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Re: WSJ a useless copyright privilege

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  • roy_langston
    ... Scott Turow is a wealthy lawyer and best-selling author. Somehow, my heart is not bleeding for him, nor for other authors who have become brands for
    Message 1 of 233 , Apr 8 4:18 PM
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      --- In LandCafe@yahoogroups.com, "walto" <calhorn@...> wrote:

      > Here's something for all you copyright killers to think about:
      >
      > http://www.nytimes.com/2013/04/08/opinion/the-slow-death-of-the-american-author.html?exprod=myyahoo&_r=0

      Scott Turow is a wealthy lawyer and best-selling author. Somehow, my heart is not bleeding for him, nor for other authors who have become "brands" for purposes of rent seeking. One could perhaps be more sympathetic if the copyright system were not churning out such immense quantities of such utter drek <cough> Stephenie Meyer <cough> Fifty Shades of Gray <cough> and leaving authors of genuine merit to starve.

      People don't yet understand how information technology has changed the literary market. Readers drowning in public domain literature no longer have to compete to gain access to authors' new, copyrighted works. Rather, authors of new works have to compete for readers' time and attention. So the old model of author/publisher monopoly privilege, never a justifiable or economically efficient one, is now irretrievably broken. The market power is on the other side. It's therefore time for authors who want to make a living from their writing to find or create a revenue model that does not rely on abrogating other people's rights. Good writers made a living before copyright. They can make a living after copyright.

      -- Roy Langston
    • David Reed
      @TJAlthough my remarks about some opponents of copyright being, perhaps, happier with Communism were in the nature of a wind-up, there is a splendid
      Message 233 of 233 , Apr 28 11:26 AM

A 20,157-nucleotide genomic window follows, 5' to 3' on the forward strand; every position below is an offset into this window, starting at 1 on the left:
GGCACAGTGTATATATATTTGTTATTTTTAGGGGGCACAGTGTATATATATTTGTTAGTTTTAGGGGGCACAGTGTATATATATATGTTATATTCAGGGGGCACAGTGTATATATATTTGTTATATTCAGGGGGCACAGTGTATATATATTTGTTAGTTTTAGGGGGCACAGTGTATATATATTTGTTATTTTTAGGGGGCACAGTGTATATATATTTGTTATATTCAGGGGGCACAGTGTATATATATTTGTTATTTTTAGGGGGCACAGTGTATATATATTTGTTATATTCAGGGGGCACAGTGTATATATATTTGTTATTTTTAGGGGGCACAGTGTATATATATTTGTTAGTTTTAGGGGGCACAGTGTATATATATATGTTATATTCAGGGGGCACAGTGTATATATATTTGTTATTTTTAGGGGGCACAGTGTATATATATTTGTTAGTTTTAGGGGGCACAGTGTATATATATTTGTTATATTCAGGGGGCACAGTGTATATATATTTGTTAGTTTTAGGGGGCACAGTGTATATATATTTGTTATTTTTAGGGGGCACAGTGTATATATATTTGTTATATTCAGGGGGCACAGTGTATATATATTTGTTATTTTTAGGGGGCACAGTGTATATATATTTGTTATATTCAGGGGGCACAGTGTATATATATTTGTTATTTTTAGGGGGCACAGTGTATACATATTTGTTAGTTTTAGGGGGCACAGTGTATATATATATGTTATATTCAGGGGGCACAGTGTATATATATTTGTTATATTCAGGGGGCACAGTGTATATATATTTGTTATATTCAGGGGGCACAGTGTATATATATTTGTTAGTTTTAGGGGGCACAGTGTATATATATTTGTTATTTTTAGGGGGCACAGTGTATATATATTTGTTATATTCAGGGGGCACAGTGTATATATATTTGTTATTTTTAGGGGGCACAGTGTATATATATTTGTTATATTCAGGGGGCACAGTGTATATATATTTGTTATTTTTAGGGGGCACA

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         @TJ
        Although my remarks about some  opponents of copyright being, perhaps, happier with Communism were in the nature of a wind-up, there is a splendid dotCommunist Manifesto by Professor Eben Moglen 2003 first sentence "There is a Spectre haunting multinational capitalism -the Spectre of free information ."The whole thing is spun as a homage  to the Communist Manifesto, couched in class terms, with no little wit. As such, it is a good deal more appealing than some of the more right-wing arguments normally adduced in support of copyright abolition. However the affinity of anti-intellectual property arguments to Communism is stressed throughout.
        P.S I am having trouble with the sentence below "All other monopolies in it's are entirely law made." I would also be grateful for some more quotes from the classical economists you mention -or even their names .Have drawn a blank with Smith and Hume who see monopolies as things granted (Smith) or sold (Hume) by governments.

        To: LandCafe@yahoogroups.com
        From: kjetil.r.johansen@...
        Date: Thu, 25 Apr 2013 17:18:14 +0000
        Subject: [LandCafe] Re: WSJ a useless copyright privilege

         


        --- In LandCafe@yahoogroups.com, David Reed <dbcreed@...> wrote:
        >
        >If they think they should get computer whatevers on the cheap the same way large families are supposed to get accommodation on the cheap via super- lite LVT then I would imagine that their beef is really with laissez -faire capitalism and its Achilles heel of inevitable monopoly.<

        Exactly not. Classical economists have been concerned with monopolies since the beginning, and the Georgist section of classic economists ever much more so. That's why these things get discussed here. It's not uneasiness about markets at all. With regards to land, as long as we are to have private property in land, and we are, monopoly rents has to be adressed, including the natural monopolies that follow from conditions of location and scarcity. All other monopolies in it's are entirely law-made. Creating these monopolies may or may not be a positive, but the burden of proof lies on those who defend these rights, not vice versa.

        >So great is this sense of political distress, that you have to wonder if they would n't be happier with Communism, that recognises no inventor is bigger than the culture s/he was informed by ,so should not receive any financial gain from being born along by the development of the culture in general.Also when any monopoly develops it would be used in the public interest. Quite possibly this would involve operating at a "commercial loss". And what's the problem as Chamberlain said when taking the Birmingham Water Works into public control in 1876 (private sources of water were poisoning everybody) "Our profit will be the health of the people!" Or increased production by computer operatives!!<

        Where exactly are you going? Sure, public waterworks works, I'm very much in favour of public operation/regulation of most natural monopolies, some sort of regulation of some types of market failure, pro-redistribution, and generally in favour of liberalisation of everything else, why would I be more comfortable with communism? States who follow liberal market policies, uphold property rights, regulates and adresses natural monopolies and have some sort of redistribution mechanisms (as compensation for not adressing land enough), are generally richer and freer compared to anywhere anytime in history, why would I want communism instead?

        Kj


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